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Charged marble

  1. Apr 27, 2012 #1
    I have a charged insulating marble -- let's say I used an electrostatic generator to get it up to 1 coulomb, and it weighs 1g (don't make me say 9.8mN). I have it in an insulating "box" whose walls and ceiling are very far away.

    I have it sitting still for a long time, so its E field is ~1/r^2, and since it's perfectly still, the outward forces in all directions balance out (and apparently aren't as strong as the rigid forces keeping the marble together), so it stays put. But then, my cat jumps on the table and jostles the box -- so the marble moves ever-so-slightly to one side (say, the x direction). So at that instant, the charge is slightly off-center, but it takes a finite amount of time for the field to update: so there is now a net force in the x direction (since E=1/x^2, and x<<1, it is even rather large), causing it to accelerate more in that direction, and the process repeats: this creates a current in the x direction, which in turn creates a B field in the Z direction (eventually), which would cause an acceleration in the y direction, so there is no "braking" force to be found. The marble accelerates to 0.9999C and blasts through the side of the box, nearly crippling the cat.

    Now, what *should* have happened? Why don't we observe this with every perturbed charge? As far as I can tell, this is the accepted answer for classical calculations that include self-fields, even after renormalization (See http://en.wikipedia.org/wiki/Abraham–Lorentz_force, or Dirac's paper on classical self-fields).
     
    Last edited: Apr 27, 2012
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  3. Apr 27, 2012 #2

    HallsofIvy

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    You seem to be thinking that the "charged insulating marble" will be influenced by its own electric field. That is not true.
     
  4. Apr 27, 2012 #3
    You have some sign error in your thought experiment. The self-interaction will tend to slow down the acceleration and give off Larmor radiation, not increase it.
     
  5. Apr 27, 2012 #4
    If that's the case, how does my marble know which electric fields are "its own" and therefore should be ignored? Not to mention explaining the Larmour equation (and other effects like the lamb shift) will be pretty hard without the self-field.
    Now, it does appear that classical electrodynamics is totally useless for any calculations where the self-field is significant (eg not using "test charges") -- but I don't recall being taught that in school (though we always did use test charges), nor can I find anyone who will come out and say it.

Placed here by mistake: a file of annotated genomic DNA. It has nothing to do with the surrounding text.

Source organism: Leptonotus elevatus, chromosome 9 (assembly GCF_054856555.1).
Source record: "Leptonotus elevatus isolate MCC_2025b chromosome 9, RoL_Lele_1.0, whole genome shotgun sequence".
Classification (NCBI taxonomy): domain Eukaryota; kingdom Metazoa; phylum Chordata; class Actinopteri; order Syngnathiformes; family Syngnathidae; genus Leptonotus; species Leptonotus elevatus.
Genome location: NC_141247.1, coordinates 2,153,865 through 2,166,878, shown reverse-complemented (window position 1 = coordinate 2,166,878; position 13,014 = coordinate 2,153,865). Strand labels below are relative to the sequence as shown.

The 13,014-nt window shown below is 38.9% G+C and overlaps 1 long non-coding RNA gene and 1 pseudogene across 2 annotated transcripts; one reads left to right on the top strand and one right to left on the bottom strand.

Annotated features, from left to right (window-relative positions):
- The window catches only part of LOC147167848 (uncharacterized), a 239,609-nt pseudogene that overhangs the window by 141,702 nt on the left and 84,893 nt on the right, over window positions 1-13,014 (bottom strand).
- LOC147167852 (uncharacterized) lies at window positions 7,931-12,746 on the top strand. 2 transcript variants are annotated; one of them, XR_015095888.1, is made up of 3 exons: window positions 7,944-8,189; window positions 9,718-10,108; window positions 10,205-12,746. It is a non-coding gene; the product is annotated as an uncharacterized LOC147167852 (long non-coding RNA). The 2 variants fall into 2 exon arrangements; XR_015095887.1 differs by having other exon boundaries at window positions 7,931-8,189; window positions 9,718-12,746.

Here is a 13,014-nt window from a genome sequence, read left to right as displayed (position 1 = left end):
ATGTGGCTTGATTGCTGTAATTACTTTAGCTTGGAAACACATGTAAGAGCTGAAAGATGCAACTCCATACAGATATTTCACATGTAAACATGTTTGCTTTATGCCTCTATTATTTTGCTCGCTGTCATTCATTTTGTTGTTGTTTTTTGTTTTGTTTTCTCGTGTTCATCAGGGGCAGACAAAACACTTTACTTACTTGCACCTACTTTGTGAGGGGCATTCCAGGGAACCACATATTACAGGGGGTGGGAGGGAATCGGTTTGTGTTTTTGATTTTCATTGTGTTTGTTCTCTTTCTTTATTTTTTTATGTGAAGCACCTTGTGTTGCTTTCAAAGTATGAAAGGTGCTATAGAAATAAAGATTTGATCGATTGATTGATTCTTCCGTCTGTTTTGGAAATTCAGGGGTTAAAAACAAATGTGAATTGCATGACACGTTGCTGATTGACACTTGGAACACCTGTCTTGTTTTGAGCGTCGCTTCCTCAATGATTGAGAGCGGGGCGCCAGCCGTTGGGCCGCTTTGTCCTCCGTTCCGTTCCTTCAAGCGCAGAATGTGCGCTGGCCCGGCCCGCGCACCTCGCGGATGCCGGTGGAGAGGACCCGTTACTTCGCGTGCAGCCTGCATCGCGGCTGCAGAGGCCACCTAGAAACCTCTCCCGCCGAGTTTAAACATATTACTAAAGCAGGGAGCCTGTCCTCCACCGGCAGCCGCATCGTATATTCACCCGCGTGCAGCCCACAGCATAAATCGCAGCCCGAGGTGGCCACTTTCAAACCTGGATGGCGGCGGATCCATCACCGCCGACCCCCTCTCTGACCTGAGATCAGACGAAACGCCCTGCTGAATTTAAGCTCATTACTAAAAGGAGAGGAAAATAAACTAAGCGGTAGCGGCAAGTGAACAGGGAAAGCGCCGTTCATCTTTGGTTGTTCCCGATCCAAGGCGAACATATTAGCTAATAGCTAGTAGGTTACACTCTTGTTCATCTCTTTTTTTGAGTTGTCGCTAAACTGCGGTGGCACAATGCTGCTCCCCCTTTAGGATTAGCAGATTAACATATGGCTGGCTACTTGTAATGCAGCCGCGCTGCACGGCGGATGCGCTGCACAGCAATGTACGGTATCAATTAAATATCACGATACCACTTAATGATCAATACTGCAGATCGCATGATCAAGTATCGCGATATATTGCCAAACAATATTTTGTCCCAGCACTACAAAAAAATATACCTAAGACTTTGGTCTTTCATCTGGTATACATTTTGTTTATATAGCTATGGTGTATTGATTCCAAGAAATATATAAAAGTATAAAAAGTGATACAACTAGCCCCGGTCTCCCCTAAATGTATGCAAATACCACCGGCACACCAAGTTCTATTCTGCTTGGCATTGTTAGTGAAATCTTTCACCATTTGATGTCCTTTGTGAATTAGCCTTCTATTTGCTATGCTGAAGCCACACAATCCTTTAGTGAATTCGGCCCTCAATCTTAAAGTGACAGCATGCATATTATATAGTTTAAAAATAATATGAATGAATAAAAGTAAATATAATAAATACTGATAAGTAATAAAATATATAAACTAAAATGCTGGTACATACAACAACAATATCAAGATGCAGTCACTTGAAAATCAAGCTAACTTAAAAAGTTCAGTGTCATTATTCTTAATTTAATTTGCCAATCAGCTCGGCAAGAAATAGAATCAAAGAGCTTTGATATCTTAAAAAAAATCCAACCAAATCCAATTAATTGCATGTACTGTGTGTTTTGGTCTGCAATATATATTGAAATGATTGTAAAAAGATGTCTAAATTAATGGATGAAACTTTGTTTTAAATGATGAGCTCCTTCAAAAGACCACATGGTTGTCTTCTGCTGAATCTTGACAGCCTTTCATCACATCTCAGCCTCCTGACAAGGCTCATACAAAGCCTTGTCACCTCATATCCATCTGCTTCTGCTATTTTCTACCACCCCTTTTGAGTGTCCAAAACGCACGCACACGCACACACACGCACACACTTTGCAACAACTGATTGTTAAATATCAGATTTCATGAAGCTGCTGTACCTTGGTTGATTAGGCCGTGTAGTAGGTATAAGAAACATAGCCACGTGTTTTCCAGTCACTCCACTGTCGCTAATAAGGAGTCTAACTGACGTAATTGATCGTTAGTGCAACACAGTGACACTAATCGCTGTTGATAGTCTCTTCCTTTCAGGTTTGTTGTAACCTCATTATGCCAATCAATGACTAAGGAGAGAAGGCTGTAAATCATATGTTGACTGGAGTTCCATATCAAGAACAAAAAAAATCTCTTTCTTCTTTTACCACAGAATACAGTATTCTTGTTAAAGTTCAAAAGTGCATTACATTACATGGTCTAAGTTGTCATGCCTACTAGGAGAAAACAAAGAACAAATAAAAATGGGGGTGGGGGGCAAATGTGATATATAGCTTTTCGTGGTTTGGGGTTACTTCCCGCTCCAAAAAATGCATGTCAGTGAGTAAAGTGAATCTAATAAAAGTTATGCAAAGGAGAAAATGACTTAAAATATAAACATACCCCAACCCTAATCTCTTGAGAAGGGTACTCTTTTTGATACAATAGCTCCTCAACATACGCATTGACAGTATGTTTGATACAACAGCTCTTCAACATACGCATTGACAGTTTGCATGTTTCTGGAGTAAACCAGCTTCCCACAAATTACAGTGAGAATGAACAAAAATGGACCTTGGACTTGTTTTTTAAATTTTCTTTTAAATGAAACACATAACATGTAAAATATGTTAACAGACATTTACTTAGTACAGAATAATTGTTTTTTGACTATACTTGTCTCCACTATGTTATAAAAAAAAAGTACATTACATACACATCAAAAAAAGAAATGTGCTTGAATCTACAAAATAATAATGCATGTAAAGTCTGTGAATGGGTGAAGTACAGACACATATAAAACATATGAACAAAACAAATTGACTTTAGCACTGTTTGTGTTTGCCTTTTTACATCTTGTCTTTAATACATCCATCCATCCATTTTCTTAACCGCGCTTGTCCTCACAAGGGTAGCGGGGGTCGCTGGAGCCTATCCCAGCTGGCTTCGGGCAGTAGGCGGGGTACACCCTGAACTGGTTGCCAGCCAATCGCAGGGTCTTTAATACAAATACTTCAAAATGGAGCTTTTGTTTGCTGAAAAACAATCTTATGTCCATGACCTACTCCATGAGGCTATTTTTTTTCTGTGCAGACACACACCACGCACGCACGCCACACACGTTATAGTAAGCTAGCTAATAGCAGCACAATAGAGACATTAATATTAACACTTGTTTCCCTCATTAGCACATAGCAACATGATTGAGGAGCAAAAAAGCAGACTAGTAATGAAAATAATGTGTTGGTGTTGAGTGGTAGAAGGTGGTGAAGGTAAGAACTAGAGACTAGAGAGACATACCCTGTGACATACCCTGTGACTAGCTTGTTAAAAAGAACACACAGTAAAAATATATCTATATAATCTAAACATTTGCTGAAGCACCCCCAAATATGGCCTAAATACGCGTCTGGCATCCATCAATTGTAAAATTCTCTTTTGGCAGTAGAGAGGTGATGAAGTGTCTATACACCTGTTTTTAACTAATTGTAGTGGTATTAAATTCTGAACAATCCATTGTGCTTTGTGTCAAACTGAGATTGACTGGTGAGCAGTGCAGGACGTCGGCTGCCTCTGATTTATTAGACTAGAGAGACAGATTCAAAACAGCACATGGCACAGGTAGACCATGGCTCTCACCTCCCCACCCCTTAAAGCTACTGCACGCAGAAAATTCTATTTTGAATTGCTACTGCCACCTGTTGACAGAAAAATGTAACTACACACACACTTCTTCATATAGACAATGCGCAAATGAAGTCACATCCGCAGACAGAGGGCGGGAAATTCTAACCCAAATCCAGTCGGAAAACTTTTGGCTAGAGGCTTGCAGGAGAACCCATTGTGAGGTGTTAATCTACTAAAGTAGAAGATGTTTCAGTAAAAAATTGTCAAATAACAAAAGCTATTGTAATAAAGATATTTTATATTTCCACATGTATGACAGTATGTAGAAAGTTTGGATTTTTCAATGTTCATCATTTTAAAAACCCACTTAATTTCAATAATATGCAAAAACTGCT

I'll have to reexamine the Larmour formula, but I think that's a different phenomena -- I can tell you right away that it depends on acceleration, and the effect I'm describing should even happen with constant velocity (though then the matter gets confused by wanting to look at it from the charge's frame).

    Briefly, though, I just want to make clear that the signs are correct: first, we agree that if a my charged marble was instead a charged ball of sand, the grains would accelerate away from each other, right? This is basically the same effect. Since like charges repel like charges, the acceleration at x + dx (where the retarded center of the radial electric field is x) will in the same direction as the displacement, right? So we don't get braking, but acceleration.

    If I'm mistaken, please show me how (and saying "that's not what happens" doesn't work, because everyone says that Maxwell's equations / the Lorentz equation are correct at the classical level -- which would seem to contradict this experiment).
     
  6. Apr 27, 2012 #5

    haruspex

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    It cannot overtake its own field. You seem to have the marble moving faster than light.
     
  7. Apr 27, 2012 #6
    Actually, you've got it backwards -- for it NOT to be in its own field, it would have to be moving faster than light -- but that's a common misconception (that I once shared) presumably brought about by the fact this type of problem just isn't discussed.

    If you're not convinced, look at it this way: a stationary charge is "in it's own" field, right? Eg it is surrounded by a sphere of radius ct (t=time it has been there and "on") with E=1/r^2? Since the field propagates out from the charge at speed c (and everything within that radius "is in the charge's field), it would have to move faster than c to NOT be in its "own field".

    Or, a demonstration you can try: start whistling (or humming, singing, whatever). The sound of your whistle travels outward at Mach 1. According to your logic, to be able to "be affected by your whistling" (eg to hear it) you would need to be traveling faster than Mach 1 -- I don't know about you, but that hasn't been my experience, as demonstrated by the fact that people walking incredibly slowly in front of me seem perfectly able to hear the person talking on their phone.